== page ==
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This Month in Archives of Dermatology
February 2004

This Month in Archives of Dermatology

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Copyright 2004 American Medical Association. All Rights Reserved. Applicable FARS/DFARS Restrictions Apply to Government Use.2004

Arch Dermatol. 2004;140(2):155. doi:10.1001/archderm.140.2.155
Association Between Anticonvulsant Hypersensitivity Syndrome and Human Herpesvirus 6 Reactivation and Hypogammaglobulinemia

Anticonvulsant hypersensitivity syndrome (AHS) is a life-threatening, multiorgan system reaction characterized by rash, fever, tender lymphadenopathy, hepatitis, and leukocytosis with eosinophilia. The role of human herpesvirus 6 (HHV-6) reactivation as a possible etiologic factor in AHS has been recently suggested. In this case series, Kano et al report a transient decrease in the serum concentration of immunoglobulins and circulating B-cell counts in 10 patients with AHS and suggest that this hypogammaglobulinemia may set the stage for HHV-6 reactivation and the subsequent onset of AHS.

UV Radiation Exposure Related to Age, Sex, Occupation, and Sun Behavior Based on Time-Stamped Personal Dosimeter Readings

Solar UV radiation (UVR) is a well-known risk factor for cutaneous malignancies. To date, most personal UVR dosimetry studies have used dosimeters that yield limited cumulative UVR data and provide only a rough picture of personal exposure patterns. In this open prospective observational study, Thieden et al provide a finer view of personal solar UVR exposure by using a time-stamped personal dosimeter with time-stamped measurements logged every 10 minutes. These data suggest that a few simple interventions, such as lunching indoors at midday for beachgoers, may dramatically reduce UVR exposure.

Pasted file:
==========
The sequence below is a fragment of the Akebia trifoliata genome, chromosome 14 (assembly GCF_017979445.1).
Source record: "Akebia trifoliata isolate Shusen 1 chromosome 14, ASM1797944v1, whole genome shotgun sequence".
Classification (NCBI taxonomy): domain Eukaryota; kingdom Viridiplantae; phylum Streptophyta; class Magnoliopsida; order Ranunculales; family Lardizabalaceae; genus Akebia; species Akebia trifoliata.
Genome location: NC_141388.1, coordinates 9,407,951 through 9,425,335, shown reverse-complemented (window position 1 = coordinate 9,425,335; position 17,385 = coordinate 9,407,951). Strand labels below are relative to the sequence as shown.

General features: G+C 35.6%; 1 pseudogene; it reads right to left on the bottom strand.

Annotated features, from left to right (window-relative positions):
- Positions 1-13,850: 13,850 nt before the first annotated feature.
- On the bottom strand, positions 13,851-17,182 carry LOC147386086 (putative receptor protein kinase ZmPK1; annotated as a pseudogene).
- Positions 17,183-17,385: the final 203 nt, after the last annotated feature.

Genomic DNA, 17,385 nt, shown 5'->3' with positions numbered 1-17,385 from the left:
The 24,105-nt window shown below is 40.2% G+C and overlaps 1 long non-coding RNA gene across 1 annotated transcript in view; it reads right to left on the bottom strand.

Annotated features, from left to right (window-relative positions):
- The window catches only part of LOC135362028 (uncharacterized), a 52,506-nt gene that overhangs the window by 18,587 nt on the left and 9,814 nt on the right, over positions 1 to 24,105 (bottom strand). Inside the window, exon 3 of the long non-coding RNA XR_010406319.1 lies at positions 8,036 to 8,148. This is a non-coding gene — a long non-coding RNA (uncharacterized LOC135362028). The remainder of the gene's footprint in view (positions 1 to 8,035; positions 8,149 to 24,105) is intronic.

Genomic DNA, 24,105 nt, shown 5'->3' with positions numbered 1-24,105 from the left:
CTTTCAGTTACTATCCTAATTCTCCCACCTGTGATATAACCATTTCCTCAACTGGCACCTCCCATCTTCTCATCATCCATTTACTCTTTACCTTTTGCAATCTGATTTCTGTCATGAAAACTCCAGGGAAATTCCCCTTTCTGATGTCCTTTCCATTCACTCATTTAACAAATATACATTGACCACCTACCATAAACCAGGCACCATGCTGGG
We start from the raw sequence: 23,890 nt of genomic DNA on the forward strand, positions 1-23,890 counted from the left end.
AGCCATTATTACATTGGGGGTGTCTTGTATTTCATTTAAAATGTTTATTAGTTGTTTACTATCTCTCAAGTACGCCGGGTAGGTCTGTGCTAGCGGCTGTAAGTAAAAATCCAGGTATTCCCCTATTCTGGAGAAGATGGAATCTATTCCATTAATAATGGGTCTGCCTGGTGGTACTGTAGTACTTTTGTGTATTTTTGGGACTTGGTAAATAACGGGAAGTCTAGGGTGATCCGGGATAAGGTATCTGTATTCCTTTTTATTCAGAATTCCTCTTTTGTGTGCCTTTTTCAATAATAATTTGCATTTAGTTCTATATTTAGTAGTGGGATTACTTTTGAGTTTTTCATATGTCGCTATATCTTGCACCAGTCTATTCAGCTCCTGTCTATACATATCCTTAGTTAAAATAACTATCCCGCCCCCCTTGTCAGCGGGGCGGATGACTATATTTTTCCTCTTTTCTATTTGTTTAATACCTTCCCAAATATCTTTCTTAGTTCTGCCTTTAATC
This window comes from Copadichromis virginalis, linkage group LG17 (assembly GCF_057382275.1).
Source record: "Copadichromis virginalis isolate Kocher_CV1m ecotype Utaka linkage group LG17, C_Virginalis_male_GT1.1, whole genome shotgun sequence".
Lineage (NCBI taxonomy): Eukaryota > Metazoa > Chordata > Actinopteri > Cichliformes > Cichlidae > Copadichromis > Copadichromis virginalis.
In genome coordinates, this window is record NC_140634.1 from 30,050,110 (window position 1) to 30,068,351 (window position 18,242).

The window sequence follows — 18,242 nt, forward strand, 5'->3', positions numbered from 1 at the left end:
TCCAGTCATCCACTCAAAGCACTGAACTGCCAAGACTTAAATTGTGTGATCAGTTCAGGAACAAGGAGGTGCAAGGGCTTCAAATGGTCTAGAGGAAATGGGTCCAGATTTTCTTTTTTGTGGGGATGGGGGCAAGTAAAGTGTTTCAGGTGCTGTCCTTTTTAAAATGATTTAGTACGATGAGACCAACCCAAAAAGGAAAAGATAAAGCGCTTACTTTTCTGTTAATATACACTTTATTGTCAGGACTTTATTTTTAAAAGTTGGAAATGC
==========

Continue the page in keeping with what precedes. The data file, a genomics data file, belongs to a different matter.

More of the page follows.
Gender and Parenting Significantly Affect Work Hours of Recent Dermatology Program Graduates

In the past few decades, there has been a dramatic gender shift in medicine. Where women were once a small minority of medical school classes, they now make up nearly 50% of entering medical students. Women currently make up the majority of dermatology residency classes. Some studies suggest that female physicians often choose to work fewer hours weekly than their male colleagues, and in this study, Jacobson et al used anonymous surveys distributed to recent dermatology resident graduates at a board examination review course to evaluate these gender differences. Women saw patients for fewer hours weekly than men, but spent more time practicing medical dermatology. Parenting status largely determined these differences.

Elliptical Excisions: Variations and the Eccentric Parallelogram

The primary linear closure of an elliptical (fusiform) excision is a crucial tool in cutaneous reconstruction. In this systematic review, Goldberg and Alam review the elliptical (fusiform) excision and critically assess the design, functionality, ease of construction, and cosmetic outcomes of variations of this traditional ellipse. The tangent-to-circle (rhombic) excision and the eccentric parallelogram are reviewed as alternative geometric variations that may prove useful in specific situations.

Number of Satellite Nevi as a Correlate for Neurocutaneous Melanocytosis in Patients With Large Congenital Melanocytic Nevi

Dysregulation within the normal migratory pathway of embryonic melanoblasts from the neural crest to the leptomeninges and skin can result in abnormal deposition and proliferation of melanocytes and melanin in the leptomeninges. Patients with large congenital melanocytic nevi (LCMN) are at greater risk for developing this neurocutaneous melanosis (NCM). Using data derived from an online LCMN registry, Marghoob et al offer further support that an increased number of satellite nevi surrounding an LCMN is a major risk factor for NCM, perhaps even more so than size alone.